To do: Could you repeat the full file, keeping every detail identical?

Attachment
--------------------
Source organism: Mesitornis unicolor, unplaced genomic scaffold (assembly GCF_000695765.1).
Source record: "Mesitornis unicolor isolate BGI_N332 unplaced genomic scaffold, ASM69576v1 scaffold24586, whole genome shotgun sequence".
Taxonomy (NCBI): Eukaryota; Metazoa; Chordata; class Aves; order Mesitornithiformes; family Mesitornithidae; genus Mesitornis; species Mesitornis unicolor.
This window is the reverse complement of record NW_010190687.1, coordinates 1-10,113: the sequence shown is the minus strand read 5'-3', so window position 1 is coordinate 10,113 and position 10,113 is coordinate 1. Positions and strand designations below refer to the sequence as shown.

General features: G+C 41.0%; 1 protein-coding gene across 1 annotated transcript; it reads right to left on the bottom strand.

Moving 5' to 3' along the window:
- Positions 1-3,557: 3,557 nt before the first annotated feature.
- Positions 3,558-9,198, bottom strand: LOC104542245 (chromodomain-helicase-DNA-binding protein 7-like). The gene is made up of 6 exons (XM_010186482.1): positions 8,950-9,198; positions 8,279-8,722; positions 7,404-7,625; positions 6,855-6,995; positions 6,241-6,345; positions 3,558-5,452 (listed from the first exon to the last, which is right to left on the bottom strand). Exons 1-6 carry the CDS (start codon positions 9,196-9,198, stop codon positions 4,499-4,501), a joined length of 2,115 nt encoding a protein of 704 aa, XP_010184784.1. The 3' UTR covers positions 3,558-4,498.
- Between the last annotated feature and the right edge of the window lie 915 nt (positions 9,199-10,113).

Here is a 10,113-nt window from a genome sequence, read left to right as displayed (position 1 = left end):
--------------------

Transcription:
Source organism: Mesitornis unicolor, unplaced genomic scaffold (assembly GCF_000695765.1).
Source record: "Mesitornis unicolor isolate BGI_N332 unplaced genomic scaffold, ASM69576v1 scaffold24586, whole genome shotgun sequence".
Taxonomy (NCBI): Eukaryota; Metazoa; Chordata; class Aves; order Mesitornithiformes; family Mesitornithidae; genus Mesitornis; species Mesitornis unicolor.
This window is the reverse complement of record NW_010190687.1, coordinates 1-10,113: the sequence shown is the minus strand read 5'-3', so window position 1 is coordinate 10,113 and position 10,113 is coordinate 1. Positions and strand designations below refer to the sequence as shown.

General features: G+C 41.0%; 1 protein-coding gene across 1 annotated transcript; it reads right to left on the bottom strand.

Moving 5' to 3' along the window:
- Positions 1-3,557: 3,557 nt before the first annotated feature.
- Positions 3,558-9,198, bottom strand: LOC104542245 (chromodomain-helicase-DNA-binding protein 7-like). The gene is made up of 6 exons (XM_010186482.1): positions 8,950-9,198; positions 8,279-8,722; positions 7,404-7,625; positions 6,855-6,995; positions 6,241-6,345; positions 3,558-5,452 (listed from the first exon to the last, which is right to left on the bottom strand). Exons 1-6 carry the CDS (start codon positions 9,196-9,198, stop codon positions 4,499-4,501), a joined length of 2,115 nt encoding a protein of 704 aa, XP_010184784.1. The 3' UTR covers positions 3,558-4,498.
- Between the last annotated feature and the right edge of the window lie 915 nt (positions 9,199-10,113).

Here is a 10,113-nt window from a genome sequence, read left to right as displayed (position 1 = left end):